D. Buzzard's Failure to Follow Medical Treatment


Both 20 C.F.R. Sec. 404.1530 and 20 C.F.R. Sec. 416.930 provide that "in order to get benefits, [a claimant] must follow treatment prescribed by [his or her] physician if this treatment can restore [his or her] ability to work," and "[i]f [a claimant] do[es] not follow the prescribed treatment without a good reason, we will not find [him or her] disabled."


In this case, Buzzard conceded that she often did not follow her physicians' treatment advice.3 See Dodrill v. Shalala, 12 F.3d 915, 919 (9th Cir.1993). However, the record does not disclose whether Buzzard would have been able to work had she followed the prescribed treatments and taken her medications. Notably, the record does not speak to the severity and effect of Buzzard's depression, which could constitute a "good reason" for her failure to take her prescribed medications and follow her prescribed diets and treatment.

E. Conclusion


"The decision whether to remand the case for additional evidence or simply to award benefits is within our discretion." Winans v. Bowen, 853 F.2d 643, 647 (9th Cir.1987) (citing Sprague v. Bowen, 812 F.2d 1226, 1232 (9th Cir.1987). "Generally, we direct the award of benefits in cases where no useful purpose would be served by further administrative proceedings or where the record has been thoroughly developed." Varney, 859 F.2d at 1399 (internal citations omitted).


Because the record is not fully developed as to Buzzard's claim of disability, we affirm the district court's decision to remand for further proceedings before the ALJ. We agree with the district court that the Secretary on remand shall make specific findings concerning Buzzard's mental depression and how that depression contributes to the severity of her claimed disability. We agree also that the Secretary on remand will determine the necessity of a finding with regard to Buzzard's ability to work.

II. Attorney's Fees


Because this case is remanded for further proceedings, Buzzard has not prevailed on the merits and consideration of attorney's fees is premature.


The judgment of the district court is AFFIRMED and this cause is remanded for further proceedings not inconsistent with this opinion.


Donna E. Shalala is substituted for her predecessor, Louis W. Sullivan, as Secretary of Health and Human Services. Fed.R.App.P. 43(c)(1)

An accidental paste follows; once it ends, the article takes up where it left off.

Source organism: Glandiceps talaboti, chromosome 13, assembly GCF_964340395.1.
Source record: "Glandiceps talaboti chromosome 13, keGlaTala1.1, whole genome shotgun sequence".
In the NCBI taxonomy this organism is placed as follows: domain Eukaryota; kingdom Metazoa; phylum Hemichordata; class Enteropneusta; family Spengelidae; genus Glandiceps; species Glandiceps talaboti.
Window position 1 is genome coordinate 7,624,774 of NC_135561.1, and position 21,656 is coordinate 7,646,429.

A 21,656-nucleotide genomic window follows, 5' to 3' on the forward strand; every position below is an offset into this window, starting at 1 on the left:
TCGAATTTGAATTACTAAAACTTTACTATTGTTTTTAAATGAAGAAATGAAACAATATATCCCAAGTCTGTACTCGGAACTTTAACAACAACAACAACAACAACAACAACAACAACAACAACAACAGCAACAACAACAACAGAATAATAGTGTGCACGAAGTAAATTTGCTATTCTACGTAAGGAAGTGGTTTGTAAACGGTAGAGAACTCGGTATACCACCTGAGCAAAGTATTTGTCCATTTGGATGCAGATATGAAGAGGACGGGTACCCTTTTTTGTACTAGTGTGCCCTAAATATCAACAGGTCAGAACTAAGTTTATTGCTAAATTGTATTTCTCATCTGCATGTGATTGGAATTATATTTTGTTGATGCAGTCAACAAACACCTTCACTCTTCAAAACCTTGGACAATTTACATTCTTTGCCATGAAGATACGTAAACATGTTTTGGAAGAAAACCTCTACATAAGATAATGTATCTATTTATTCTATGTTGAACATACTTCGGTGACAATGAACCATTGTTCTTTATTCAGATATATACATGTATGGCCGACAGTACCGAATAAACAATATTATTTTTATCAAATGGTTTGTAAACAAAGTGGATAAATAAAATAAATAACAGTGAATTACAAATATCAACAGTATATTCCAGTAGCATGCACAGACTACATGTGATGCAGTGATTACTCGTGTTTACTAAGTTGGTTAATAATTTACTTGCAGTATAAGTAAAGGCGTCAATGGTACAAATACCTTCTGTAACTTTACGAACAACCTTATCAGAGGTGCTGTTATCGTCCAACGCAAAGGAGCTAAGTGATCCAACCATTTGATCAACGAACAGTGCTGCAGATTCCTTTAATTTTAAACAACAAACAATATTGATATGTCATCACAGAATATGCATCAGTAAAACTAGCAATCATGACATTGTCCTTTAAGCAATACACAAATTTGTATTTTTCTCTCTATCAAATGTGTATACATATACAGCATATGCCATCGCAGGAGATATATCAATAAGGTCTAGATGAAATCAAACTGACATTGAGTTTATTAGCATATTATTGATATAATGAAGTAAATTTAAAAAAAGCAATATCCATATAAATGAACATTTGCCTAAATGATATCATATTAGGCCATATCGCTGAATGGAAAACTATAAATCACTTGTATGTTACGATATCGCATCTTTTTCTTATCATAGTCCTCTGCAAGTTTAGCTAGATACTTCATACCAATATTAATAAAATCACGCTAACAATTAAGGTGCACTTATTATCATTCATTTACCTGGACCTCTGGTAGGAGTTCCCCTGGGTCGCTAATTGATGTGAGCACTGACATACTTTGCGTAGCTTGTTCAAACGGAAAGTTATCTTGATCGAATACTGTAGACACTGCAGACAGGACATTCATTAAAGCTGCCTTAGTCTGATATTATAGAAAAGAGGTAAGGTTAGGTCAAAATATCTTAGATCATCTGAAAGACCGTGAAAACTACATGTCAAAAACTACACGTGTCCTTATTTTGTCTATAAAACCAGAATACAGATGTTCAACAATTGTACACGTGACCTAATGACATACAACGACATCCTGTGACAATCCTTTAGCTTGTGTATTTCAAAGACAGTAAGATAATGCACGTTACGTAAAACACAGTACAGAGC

This disposition is not appropriate for publication and may not be cited to or by the courts of this circuit except as provided by 9th Cir.R. 36-3


See also Martin v. Sullivan, 750 F.Supp. 964, 971 (S.D.Ind.1990) (citing Orlando v. Heckler, 776 F.2d 209, 213 (7th Cir.1985)) ("the Secretary must articulate, at some minimum level, his analysis of the evidence in cases in which considerable evidence is presented to counter the agency's position.... [B]ecause substantial evidence was present in the record ..., the Appeals Council must specify its reasons for discounting the evidence")


In its letter to Buzzard notifying her that it was denying her request for review of the ALJ's decision in her case, the Appeals Council stated:

A decision about whether your impairment(s) is medically equal to a listed impairment is based on medical evidence only. We will consider the medical opinion given by one or more medical consultants designated by in [sic] deciding medical equivalence (20 C.F.R. Secs. 404.1526 and 416.926). Dr. Goodman was designated by the Secretary at your hearing to decide medical equivalence. An audit of the hearing cassette revealed that Dr. Goodman testified that your impairments do not meet or equal any listing in the Listing of Impairments. Accordingly, the additional report of Dr. Pitchford considered in conjunction with the other evidence of record does not provide a basis for changing the Administrative Law Judge's decision.


For example, Buzzard's Opening Brief states that she "freely admitted" to Dr. Walker on May 4, 1990 that she had not "taken any of her medications with any regularity, including the L-Thyroxin," and that "basically" she had taken "none in the last six to nine weeks."

Buzzard's Opening Brief also states that based on an October 24, 1990 examination of Buzzard, Dr. Muller "noted that Ms. Buzzard rarely takes any of her medications."